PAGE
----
Making homemade mascarpone cheese is not as difficult as it may seem.
Just two ingredients, a few steps, and a little time on your hands. If you carefully follow a few small precautions and have a little patience, you will get a great mascarpone cheese! Better than many commercially available products!
Homemade mascarpone cheese is a simple and inexpensive recipe. The perfect solution for making a healthy and wholesome cheese with your own hands and in your own home.
All you need to make mascarpone at home is fresh, high-quality heavy cream and lemon juice (or citric acid).
In order for the proteins in the cream to coagulate, we need to observe two basic factors: the right temperature and the right amount of citric acid. The necessary resting time in the refrigerator will do the rest.
Mascarpone is one of the typical dairy products of Northern Italy. In these areas it’s widely used in many traditional recipes, both sweet and savory.
Therefore, we can consider Mascarpone not only as a delicious creamy spreadable cheese, but also as a real basic recipe for the preparation of other dishes.
Although everyone thinks of mascarpone as a cheese, it’s actually not a cheese at all!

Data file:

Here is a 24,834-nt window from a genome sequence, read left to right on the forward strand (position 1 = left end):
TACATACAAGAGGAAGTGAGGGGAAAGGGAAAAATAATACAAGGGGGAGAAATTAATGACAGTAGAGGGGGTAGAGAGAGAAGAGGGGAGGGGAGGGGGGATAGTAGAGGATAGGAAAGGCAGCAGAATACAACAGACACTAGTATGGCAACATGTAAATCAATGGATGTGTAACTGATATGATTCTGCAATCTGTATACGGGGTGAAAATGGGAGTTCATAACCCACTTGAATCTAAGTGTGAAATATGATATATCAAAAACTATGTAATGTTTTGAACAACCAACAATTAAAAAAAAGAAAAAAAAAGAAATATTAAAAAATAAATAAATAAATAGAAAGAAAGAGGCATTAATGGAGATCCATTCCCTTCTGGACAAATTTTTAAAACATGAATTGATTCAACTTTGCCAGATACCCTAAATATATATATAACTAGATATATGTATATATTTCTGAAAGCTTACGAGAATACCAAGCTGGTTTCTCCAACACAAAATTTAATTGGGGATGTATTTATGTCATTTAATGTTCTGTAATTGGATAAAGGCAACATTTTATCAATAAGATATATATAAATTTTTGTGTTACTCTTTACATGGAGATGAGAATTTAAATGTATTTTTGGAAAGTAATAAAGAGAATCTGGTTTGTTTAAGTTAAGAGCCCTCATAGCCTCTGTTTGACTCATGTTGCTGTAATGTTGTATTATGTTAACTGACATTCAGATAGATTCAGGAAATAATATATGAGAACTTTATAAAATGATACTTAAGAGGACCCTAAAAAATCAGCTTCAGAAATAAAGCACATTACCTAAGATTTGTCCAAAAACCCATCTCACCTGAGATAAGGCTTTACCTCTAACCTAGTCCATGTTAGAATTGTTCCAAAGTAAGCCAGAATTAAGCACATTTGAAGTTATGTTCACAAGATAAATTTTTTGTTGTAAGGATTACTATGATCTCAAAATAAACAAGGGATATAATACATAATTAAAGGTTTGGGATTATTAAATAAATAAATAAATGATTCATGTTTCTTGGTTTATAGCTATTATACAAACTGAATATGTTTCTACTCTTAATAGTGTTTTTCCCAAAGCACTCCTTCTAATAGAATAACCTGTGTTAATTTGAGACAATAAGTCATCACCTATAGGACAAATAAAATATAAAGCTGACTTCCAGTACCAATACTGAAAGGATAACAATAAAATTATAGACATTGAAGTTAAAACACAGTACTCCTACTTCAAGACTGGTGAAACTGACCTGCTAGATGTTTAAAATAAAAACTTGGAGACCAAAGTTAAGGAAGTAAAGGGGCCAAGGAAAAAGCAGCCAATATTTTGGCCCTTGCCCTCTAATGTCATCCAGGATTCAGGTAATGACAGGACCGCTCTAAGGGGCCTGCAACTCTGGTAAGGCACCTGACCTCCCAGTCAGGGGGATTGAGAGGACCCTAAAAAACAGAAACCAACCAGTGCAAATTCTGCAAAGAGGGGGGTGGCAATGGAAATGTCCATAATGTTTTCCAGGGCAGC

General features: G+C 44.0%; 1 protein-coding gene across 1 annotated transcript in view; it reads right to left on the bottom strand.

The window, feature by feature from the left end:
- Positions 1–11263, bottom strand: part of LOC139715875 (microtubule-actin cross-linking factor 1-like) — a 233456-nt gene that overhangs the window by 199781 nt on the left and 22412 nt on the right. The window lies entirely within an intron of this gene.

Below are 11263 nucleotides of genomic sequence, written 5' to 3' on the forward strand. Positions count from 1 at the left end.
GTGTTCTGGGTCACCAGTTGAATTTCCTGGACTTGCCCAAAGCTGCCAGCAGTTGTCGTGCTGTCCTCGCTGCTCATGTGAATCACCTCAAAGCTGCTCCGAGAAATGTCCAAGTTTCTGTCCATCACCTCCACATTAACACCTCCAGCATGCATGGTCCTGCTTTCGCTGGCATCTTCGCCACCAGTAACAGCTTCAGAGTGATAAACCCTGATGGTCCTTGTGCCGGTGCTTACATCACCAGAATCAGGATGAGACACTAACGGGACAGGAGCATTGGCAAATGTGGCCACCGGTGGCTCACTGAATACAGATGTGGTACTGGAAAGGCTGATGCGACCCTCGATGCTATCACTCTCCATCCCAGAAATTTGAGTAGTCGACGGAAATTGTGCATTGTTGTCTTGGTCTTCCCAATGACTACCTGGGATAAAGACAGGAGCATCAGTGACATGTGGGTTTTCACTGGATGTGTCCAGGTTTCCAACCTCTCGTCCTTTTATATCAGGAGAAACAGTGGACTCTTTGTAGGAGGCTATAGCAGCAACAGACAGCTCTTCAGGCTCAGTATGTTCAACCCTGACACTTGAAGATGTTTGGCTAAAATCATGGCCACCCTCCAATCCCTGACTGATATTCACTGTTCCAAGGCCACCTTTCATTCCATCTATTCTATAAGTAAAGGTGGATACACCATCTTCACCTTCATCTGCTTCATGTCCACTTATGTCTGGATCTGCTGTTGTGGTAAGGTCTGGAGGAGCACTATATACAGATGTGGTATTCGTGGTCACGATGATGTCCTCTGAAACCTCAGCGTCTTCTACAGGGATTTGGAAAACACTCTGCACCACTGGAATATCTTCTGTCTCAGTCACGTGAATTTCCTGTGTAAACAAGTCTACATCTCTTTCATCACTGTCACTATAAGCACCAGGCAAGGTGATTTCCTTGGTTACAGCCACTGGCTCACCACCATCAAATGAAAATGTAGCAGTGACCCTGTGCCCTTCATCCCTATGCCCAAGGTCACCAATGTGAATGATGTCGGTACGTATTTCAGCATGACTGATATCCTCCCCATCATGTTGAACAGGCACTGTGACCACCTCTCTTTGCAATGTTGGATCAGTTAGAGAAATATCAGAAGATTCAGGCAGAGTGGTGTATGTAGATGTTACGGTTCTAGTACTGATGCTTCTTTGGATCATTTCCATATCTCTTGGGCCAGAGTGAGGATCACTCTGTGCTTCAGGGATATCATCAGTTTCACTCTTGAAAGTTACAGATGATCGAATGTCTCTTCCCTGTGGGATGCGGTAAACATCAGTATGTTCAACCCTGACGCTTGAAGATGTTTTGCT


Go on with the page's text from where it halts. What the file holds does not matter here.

In fact, mascarpone is not made with curdled milk like traditional cheeses, but with heavy cream (also known as whipping cream). Mascarpone is also a vegetarian cheese because it’s made without the use of animal rennet.
Try this recipe for homemade mascarpone. A cream with a delicate flavor and enveloping texture that you can use to prepare many delicious dishes, first of all the amazing and famous tiramisu.
So let’s see together how to make homemade mascarpone cheese in a few simple steps.
How to Make Mascarpone Cheese at Home
- Prep Time: 10 Min
- Cook Time: 15 Min
- Rest/Cool Time: 1 Hour at room temperature and 24 Hours in the refrigerator
Mascarpone Cheese Ingredients
PLEASE NOTE: These are the doses you need to get about 300 grams (10,5 ounces or about 1 1/2 cups) of mascarpone cheese.
- 500 ml (1,1 pound or 2 cups) of heavy cream (also known as whipping cream, high quality with a fat content of 30% to 40%)
- 2 g (1/2 teaspoon) of citric acid, or 7 ml (1 1/2 teaspoon) filtered lemon juice
Kitchen Tools and Equipment